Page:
THE ONLY mildly positive thing Finance Minister Harris Georgiades said on Monday, presenting the 2014 budget to the legislature, was that there were no plans for more taxes. Then again, existing taxes, such as VAT, corporate tax, fuel tax would increase in 2014 while the Immovable Property Tax would be updated, aligned to current prices. How much more property owners would have to pay next year remains to be seen.
There might be no new taxes but there would be plenty of tax hikes to look forward to and, given the economic outlook, it was the only thing that qualified as mildly positive. As the minister said, 2014 would probably be the most difficult year for the Cyprus economy. In short, the worst is yet to come and it was not as if this year was not very difficult. But next year, there would be €626 million less cash circulating in the economy as the government decided to cut net spending by 10 per cent.
In combination with the tax hikes and pay cuts in the public sector, disposable incomes of those who are in work would be further reduced and so will consumption. More businesses will be forced to close down and the numbers of jobless would continue to rise. And it will be no consolation to people that the ills plaguing the economy would be corrected, as Georgiades said, trying to put a positive spin of the budget.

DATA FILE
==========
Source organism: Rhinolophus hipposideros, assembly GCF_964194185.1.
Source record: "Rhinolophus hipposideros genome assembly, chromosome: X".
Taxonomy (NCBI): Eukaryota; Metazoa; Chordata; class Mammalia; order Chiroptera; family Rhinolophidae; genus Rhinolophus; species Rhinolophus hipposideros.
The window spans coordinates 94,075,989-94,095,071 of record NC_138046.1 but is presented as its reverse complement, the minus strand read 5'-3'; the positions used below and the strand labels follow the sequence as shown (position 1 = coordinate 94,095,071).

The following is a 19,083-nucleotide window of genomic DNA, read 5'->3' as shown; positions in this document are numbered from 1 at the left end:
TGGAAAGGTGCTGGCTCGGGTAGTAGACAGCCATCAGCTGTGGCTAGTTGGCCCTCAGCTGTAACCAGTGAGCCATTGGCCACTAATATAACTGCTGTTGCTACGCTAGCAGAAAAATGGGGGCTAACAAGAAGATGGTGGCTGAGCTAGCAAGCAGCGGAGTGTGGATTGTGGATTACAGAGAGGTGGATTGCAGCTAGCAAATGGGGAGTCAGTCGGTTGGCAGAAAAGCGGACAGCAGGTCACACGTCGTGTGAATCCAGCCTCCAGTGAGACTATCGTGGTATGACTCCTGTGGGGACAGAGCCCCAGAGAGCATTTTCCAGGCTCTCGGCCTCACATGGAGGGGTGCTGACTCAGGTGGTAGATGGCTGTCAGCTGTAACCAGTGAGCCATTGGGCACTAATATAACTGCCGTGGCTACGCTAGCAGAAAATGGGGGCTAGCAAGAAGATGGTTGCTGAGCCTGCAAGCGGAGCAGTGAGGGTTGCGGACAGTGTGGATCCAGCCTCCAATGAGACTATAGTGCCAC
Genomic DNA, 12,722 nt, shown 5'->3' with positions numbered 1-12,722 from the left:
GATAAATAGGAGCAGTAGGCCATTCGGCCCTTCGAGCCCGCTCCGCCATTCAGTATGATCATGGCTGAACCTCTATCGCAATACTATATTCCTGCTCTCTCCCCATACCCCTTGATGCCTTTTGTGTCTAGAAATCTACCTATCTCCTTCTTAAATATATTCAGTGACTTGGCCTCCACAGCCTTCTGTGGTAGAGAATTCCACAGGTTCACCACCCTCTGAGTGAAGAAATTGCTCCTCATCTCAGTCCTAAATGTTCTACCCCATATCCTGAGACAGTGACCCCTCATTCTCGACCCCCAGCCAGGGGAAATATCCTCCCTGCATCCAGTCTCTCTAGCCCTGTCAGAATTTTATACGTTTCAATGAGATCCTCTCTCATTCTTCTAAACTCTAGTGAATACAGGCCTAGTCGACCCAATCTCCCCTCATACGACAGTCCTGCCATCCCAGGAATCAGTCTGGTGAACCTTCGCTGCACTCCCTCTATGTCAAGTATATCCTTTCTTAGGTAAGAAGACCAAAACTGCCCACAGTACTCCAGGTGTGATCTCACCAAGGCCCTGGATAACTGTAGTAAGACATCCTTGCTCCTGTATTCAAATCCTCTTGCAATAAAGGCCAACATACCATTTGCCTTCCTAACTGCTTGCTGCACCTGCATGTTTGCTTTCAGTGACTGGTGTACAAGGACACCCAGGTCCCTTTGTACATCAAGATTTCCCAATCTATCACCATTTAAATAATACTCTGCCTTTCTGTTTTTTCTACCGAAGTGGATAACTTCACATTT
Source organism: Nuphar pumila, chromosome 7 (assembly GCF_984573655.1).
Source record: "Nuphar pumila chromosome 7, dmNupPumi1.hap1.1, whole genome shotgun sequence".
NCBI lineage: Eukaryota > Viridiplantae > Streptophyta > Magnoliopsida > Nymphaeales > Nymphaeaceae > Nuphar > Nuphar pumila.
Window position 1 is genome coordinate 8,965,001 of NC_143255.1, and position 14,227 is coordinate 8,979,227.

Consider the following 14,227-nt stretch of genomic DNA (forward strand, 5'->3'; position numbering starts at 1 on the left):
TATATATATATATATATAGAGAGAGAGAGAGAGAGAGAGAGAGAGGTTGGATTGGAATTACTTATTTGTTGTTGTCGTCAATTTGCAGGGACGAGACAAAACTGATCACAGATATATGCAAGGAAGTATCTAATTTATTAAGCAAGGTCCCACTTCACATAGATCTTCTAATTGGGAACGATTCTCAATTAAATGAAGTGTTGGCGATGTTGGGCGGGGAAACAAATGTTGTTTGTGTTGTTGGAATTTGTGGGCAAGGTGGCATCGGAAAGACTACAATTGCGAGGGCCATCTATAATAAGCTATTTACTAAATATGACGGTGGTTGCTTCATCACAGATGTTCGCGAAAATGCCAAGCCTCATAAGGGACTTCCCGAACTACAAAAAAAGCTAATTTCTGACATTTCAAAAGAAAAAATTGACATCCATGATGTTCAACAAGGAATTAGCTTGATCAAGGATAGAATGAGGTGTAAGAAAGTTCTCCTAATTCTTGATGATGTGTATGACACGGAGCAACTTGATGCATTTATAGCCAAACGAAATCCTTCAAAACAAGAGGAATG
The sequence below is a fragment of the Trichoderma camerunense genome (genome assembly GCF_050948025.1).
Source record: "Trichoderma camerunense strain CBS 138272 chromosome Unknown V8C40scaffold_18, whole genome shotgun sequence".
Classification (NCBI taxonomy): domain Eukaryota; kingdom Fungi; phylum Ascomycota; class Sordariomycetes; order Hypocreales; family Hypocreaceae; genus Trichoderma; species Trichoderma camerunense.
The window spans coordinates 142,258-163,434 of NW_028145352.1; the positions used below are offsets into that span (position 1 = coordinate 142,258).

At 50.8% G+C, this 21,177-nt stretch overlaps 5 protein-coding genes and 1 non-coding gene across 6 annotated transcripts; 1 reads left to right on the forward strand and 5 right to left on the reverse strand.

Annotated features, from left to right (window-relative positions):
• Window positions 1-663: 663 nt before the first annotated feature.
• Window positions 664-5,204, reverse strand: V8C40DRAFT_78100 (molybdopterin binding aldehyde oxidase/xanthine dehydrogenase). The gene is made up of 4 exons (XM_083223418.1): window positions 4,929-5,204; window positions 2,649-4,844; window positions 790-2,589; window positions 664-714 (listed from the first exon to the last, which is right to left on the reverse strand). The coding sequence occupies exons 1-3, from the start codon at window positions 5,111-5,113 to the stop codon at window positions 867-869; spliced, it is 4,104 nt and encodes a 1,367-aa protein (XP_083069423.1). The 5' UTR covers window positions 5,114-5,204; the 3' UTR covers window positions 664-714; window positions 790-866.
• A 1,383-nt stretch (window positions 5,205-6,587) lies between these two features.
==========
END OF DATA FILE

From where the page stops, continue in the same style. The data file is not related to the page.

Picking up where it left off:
“Let me stress that 2014 must be, and will be, the year when the most crucial decisions will be made to correct all those that led the economy to this difficult position.” The minister could not be accused of sugaring the pill and he deserves credit for his brutal honesty, something politicians have not accustomed us to. As recently as last December, the former president and despicable demagogue Demetris Christofias was celebrating that he had saved 13th salaries and CoLA for public employees even though the state did not have the money to pay them, while the economy was in free fall and the second biggest bank was insolvent.
For decades, our politicians have been telling people what they wanted to hear while sweeping the mounting problems under the carpet. We still recall former finance minister Charilaos Stavrakis boasting that Cyprus had been untouched by the world recession when he presented the expansionist 2009 budget. And now AKEL’s populists who drove the state to bankruptcy have the nerve to protest because the budget does not include development spending. They know there is no money to spend but offering false hope costs nothing.
Georgiades, to his credit, has not gone down this path, preparing us for the very hard times ahead. At least there is one politician in Cyprus who believes that honesty is the best policy.